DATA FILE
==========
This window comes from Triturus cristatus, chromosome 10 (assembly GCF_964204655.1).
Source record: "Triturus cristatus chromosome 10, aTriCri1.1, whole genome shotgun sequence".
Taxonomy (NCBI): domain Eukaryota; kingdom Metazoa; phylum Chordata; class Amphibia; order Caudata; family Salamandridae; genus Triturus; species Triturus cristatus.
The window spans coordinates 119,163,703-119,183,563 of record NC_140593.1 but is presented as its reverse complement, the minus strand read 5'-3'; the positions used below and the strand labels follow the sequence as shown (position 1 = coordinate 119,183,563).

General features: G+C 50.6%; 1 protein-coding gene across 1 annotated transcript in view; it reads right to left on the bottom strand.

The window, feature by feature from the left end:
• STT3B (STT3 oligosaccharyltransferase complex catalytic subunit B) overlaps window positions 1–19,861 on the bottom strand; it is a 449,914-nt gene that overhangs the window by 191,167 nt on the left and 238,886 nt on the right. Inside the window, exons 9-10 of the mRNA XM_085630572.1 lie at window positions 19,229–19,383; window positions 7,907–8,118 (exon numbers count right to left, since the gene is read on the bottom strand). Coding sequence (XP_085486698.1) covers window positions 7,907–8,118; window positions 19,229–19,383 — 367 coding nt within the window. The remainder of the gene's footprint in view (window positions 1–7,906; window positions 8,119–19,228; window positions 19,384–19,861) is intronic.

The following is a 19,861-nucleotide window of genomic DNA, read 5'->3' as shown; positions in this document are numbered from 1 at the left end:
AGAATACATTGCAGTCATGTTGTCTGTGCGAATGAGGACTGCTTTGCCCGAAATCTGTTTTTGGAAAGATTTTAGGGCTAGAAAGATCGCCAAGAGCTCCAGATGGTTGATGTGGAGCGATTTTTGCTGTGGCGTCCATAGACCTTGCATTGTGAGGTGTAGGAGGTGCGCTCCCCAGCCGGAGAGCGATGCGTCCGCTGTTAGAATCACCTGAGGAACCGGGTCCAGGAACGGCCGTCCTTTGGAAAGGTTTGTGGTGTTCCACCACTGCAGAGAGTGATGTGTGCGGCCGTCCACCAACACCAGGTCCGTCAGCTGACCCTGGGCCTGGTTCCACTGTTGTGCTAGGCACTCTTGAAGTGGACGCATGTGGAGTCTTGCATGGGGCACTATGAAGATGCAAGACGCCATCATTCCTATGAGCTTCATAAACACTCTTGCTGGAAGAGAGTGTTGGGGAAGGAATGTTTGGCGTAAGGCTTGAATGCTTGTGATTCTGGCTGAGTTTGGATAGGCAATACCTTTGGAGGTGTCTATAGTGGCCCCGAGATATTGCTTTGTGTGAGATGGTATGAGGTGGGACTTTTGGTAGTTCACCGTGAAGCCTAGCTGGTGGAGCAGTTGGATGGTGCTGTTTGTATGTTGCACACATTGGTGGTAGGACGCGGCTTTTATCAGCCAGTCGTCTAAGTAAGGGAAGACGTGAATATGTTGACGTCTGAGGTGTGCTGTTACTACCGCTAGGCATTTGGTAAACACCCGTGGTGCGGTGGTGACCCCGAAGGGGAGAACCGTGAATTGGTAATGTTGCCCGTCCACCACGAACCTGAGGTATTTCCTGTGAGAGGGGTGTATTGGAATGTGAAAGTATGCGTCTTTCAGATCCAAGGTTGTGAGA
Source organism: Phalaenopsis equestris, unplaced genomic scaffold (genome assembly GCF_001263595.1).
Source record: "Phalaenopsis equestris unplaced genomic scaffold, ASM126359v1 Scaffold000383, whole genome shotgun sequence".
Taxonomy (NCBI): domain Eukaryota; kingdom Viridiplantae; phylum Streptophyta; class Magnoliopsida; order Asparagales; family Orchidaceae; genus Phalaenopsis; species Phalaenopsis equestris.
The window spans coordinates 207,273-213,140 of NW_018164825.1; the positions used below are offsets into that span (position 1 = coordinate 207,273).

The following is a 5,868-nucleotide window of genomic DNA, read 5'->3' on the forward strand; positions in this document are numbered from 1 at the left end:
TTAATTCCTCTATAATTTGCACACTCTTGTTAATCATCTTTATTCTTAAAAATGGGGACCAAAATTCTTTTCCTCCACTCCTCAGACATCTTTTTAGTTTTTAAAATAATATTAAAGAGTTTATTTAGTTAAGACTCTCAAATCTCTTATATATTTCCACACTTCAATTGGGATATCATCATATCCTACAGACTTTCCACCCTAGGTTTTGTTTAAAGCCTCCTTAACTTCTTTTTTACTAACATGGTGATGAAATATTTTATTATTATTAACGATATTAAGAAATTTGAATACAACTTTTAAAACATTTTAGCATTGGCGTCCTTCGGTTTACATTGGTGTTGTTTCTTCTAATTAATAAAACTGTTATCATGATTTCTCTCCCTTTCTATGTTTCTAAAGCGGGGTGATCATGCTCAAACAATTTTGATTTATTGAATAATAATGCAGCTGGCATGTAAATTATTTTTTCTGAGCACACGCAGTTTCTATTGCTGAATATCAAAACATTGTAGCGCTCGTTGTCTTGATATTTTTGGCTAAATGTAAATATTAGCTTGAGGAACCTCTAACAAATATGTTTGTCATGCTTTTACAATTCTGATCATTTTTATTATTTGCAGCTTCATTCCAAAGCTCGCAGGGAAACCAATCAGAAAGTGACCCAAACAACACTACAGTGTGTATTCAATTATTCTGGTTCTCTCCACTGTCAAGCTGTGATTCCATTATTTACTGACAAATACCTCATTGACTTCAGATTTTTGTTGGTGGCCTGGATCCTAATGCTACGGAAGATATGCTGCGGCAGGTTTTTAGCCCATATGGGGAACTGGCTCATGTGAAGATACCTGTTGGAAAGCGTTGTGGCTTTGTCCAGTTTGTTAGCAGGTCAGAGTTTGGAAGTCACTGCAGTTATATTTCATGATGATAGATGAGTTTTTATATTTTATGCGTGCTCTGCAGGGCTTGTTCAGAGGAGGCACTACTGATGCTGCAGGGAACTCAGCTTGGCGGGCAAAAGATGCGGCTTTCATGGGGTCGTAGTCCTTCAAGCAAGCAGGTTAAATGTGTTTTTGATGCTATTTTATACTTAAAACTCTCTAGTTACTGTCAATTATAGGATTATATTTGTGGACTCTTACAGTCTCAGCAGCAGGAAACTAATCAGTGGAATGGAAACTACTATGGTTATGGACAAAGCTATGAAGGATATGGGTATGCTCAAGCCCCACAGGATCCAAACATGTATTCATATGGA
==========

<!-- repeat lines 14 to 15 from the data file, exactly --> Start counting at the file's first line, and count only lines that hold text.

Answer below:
The following is a 5,868-nucleotide window of genomic DNA, read 5'->3' on the forward strand; positions in this document are numbered from 1 at the left end:
TTAATTCCTCTATAATTTGCACACTCTTGTTAATCATCTTTATTCTTAAAAATGGGGACCAAAATTCTTTTCCTCCACTCCTCAGACATCTTTTTAGTTTTTAAAATAATATTAAAGAGTTTATTTAGTTAAGACTCTCAAATCTCTTATATATTTCCACACTTCAATTGGGATATCATCATATCCTACAGACTTTCCACCCTAGGTTTTGTTTAAAGCCTCCTTAACTTCTTTTTTACTAACATGGTGATGAAATATTTTATTATTATTAACGATATTAAGAAATTTGAATACAACTTTTAAAACATTTTAGCATTGGCGTCCTTCGGTTTACATTGGTGTTGTTTCTTCTAATTAATAAAACTGTTATCATGATTTCTCTCCCTTTCTATGTTTCTAAAGCGGGGTGATCATGCTCAAACAATTTTGATTTATTGAATAATAATGCAGCTGGCATGTAAATTATTTTTTCTGAGCACACGCAGTTTCTATTGCTGAATATCAAAACATTGTAGCGCTCGTTGTCTTGATATTTTTGGCTAAATGTAAATATTAGCTTGAGGAACCTCTAACAAATATGTTTGTCATGCTTTTACAATTCTGATCATTTTTATTATTTGCAGCTTCATTCCAAAGCTCGCAGGGAAACCAATCAGAAAGTGACCCAAACAACACTACAGTGTGTATTCAATTATTCTGGTTCTCTCCACTGTCAAGCTGTGATTCCATTATTTACTGACAAATACCTCATTGACTTCAGATTTTTGTTGGTGGCCTGGATCCTAATGCTACGGAAGATATGCTGCGGCAGGTTTTTAGCCCATATGGGGAACTGGCTCATGTGAAGATACCTGTTGGAAAGCGTTGTGGCTTTGTCCAGTTTGTTAGCAGGTCAGAGTTTGGAAGTCACTGCAGTTATATTTCATGATGATAGATGAGTTTTTATATTTTATGCGTGCTCTGCAGGGCTTGTTCAGAGGAGGCACTACTGATGCTGCAGGGAACTCAGCTTGGCGGGCAAAAGATGCGGCTTTCATGGGGTCGTAGTCCTTCAAGCAAGCAGGTTAAATGTGTTTTTGATGCTATTTTATACTTAAAACTCTCTAGTTACTGTCAATTATAGGATTATATTTGTGGACTCTTACAGTCTCAGCAGCAGGAAACTAATCAGTGGAATGGAAACTACTATGGTTATGGACAAAGCTATGAAGGATATGGGTATGCTCAAGCCCCACAGGATCCAAACATGTATTCATATGGA